So we try and add layers of meaning and cultural references, and have a lot of fun at the same time, which we hope comes across to the viewer.


    Any examples of how you approach certain topics?

    There’s a wine tasting technique employed in the MW tasting exam called funnelling. It can be pretty complex, but we made a film to explain it using the analogy of identifying cities through major landmarks, which gave us the excuse to sail down the Thames filming in front of the Eye, Big Ben and the Houses of Parliament. With some trick photography we even replaced the Shard with the Eiffel Tower, which was pretty cool.

    What do you think about quality of wine education in the trade? What could be better?

    At it’s heart wine education in this country is confused. I loved a recent quote by Neal Martin when he said that 99% of people don’t care about wine and 1% care too much, he’s spot on. You should only try to educate once you’ve got an engaged consumer’s full buy-in. Everything up to that point should be marketing and entertainment.

    game of rhones

    At the consumer level it’s done much better in Australia. A national road show has just finished called Game of Rhones where winemakers dress up in Medieval Game of Thrones style costumers and pour Shiraz, Grenache and white Rhone blends. Punters love it, and so do the winemakers.

    What are challenges you have come across setting up Winetutor.tv?

    Myself and my business partner Johnny Mindlin have invested the last two years of our time and money to get the project off the ground. That’s quite an investment in itself! Our challenge now is getting sponsorship partners on board to fund the project going forward. We’re offering wine companies the pre-roll advertising space to include not only an advert but a “call to action” to MW students to help them with their studies.

    It’s an incredible opportunity for companies to engage and assist this highly influential audience, but the challenge is getting large companies to “think small” and step up to the challenge of a personalised, two-way conversation with a demanding audience.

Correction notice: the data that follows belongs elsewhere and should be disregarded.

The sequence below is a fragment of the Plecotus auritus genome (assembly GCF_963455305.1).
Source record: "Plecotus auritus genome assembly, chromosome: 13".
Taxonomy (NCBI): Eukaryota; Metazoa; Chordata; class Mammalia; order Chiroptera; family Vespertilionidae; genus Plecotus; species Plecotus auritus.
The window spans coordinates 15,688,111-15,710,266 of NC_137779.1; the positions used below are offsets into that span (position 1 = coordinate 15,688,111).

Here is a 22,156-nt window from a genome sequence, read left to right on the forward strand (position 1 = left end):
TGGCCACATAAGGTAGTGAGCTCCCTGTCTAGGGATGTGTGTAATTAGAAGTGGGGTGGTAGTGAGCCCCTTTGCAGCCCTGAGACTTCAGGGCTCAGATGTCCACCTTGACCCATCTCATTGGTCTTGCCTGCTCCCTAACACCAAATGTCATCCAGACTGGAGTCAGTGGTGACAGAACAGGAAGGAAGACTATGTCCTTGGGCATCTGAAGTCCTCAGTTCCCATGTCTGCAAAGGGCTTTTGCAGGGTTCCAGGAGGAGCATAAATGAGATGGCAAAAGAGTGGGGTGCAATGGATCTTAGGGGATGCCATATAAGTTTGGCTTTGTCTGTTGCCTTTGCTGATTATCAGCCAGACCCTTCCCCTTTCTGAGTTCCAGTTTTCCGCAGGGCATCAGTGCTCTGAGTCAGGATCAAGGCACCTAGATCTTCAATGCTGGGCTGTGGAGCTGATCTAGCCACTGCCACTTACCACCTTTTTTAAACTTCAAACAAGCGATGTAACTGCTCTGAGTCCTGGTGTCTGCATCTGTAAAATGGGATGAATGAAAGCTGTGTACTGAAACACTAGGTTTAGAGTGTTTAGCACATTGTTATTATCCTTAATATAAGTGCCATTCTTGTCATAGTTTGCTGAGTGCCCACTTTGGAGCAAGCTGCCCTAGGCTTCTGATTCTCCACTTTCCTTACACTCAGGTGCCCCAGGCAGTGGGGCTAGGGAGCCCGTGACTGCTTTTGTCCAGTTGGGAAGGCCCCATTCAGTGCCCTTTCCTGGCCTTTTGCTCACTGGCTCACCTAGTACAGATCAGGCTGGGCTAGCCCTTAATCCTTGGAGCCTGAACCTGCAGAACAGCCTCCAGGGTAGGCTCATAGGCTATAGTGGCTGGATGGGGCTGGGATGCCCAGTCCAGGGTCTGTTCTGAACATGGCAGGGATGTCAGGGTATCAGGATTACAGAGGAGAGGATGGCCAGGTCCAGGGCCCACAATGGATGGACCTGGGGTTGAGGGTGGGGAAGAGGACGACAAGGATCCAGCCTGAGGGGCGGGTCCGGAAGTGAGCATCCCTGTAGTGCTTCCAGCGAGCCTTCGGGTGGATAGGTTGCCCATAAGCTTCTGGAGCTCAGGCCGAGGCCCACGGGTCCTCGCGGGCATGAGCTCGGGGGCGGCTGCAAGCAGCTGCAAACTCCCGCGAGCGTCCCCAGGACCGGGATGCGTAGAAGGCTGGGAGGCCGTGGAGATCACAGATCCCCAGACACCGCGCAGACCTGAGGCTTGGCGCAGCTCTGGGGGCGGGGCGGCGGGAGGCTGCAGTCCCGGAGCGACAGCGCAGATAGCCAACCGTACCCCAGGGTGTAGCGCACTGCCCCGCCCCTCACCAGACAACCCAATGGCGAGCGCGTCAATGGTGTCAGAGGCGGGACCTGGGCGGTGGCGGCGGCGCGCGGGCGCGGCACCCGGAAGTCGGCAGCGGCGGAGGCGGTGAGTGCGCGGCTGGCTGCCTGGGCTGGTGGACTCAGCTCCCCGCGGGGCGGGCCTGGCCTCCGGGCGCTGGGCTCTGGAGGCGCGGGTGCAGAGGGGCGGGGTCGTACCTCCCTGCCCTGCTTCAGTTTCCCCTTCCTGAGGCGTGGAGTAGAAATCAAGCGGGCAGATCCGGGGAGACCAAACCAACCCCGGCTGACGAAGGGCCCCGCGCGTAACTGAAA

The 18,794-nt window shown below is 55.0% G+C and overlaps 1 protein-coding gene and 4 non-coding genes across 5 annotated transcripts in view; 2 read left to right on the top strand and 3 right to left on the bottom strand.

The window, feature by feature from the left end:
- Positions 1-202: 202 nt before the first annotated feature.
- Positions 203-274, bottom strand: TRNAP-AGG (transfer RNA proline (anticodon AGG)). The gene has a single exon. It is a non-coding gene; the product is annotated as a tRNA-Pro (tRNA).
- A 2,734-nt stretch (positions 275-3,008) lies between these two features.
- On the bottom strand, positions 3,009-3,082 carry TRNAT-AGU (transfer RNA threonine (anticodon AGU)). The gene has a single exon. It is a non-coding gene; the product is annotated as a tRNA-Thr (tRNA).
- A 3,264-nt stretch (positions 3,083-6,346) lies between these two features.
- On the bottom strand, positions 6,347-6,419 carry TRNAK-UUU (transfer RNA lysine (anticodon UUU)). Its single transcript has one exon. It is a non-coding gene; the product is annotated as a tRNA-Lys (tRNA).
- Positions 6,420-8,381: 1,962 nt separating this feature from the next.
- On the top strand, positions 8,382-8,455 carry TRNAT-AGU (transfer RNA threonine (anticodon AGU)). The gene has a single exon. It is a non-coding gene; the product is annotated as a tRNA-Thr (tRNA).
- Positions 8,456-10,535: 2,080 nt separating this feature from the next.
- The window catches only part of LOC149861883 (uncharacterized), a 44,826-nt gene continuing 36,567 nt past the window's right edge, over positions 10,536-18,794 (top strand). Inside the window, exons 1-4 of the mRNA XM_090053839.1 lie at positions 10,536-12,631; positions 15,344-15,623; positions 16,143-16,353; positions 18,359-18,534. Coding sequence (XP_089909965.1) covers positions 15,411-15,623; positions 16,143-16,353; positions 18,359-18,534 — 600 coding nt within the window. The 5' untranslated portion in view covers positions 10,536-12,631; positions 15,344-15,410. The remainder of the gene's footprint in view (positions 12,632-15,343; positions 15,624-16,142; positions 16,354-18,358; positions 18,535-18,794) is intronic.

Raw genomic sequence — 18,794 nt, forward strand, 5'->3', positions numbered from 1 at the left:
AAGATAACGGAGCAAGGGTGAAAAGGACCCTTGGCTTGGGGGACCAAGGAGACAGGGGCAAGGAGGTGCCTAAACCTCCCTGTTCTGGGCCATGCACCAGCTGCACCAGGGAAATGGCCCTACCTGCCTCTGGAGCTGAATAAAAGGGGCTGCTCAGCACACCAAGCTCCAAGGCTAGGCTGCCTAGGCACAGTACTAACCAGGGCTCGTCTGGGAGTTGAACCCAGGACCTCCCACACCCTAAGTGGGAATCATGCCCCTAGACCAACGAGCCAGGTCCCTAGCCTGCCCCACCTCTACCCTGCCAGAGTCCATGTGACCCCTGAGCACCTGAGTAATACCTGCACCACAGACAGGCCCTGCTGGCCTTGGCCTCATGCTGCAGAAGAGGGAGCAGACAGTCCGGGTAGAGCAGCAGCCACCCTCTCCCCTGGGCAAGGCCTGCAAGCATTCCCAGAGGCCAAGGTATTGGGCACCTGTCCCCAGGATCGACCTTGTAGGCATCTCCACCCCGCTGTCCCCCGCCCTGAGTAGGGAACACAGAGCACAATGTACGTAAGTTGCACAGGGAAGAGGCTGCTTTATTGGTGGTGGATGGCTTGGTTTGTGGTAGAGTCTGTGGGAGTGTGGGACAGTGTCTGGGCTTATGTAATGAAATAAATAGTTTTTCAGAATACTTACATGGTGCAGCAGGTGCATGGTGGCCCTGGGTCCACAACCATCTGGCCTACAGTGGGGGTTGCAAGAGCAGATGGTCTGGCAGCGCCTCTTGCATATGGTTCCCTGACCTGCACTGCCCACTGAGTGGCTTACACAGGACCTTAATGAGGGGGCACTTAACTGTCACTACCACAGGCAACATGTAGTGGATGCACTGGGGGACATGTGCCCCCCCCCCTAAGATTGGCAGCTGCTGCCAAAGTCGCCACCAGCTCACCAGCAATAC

What are your hopes for Winetutor.tv down the line?

    Our aim is to complete filming the 150 films over the next five years. We’ve already made thirty films, so we’re well on our way. Once complete this will equate to over 15 hours of film, more than all the Star Wars films put together! At the same time we’re seeing our audience increase exponentially, so this will be an incredible asset to both MW students and our sponsorship partners. We feel the Force is strong with this project!

    You also run your own Master of Wine and wine buyer study tour programme to Australia under your brand name, James Busby Travel. How did that come about and how does it work? 

    The first group of buyers and MW students on a James Busby Travel trip
    The first group of buyers and MW students on a James Busby Travel trip

    I set up James Busby Travel in 2010, off the back of my MW Dissertation which identified a need to refresh the image of Australian wine and sell it to a new generation of sommeliers and buyers. I won’t lie, the first few years were tough going, always the way when you’re breaking new ground.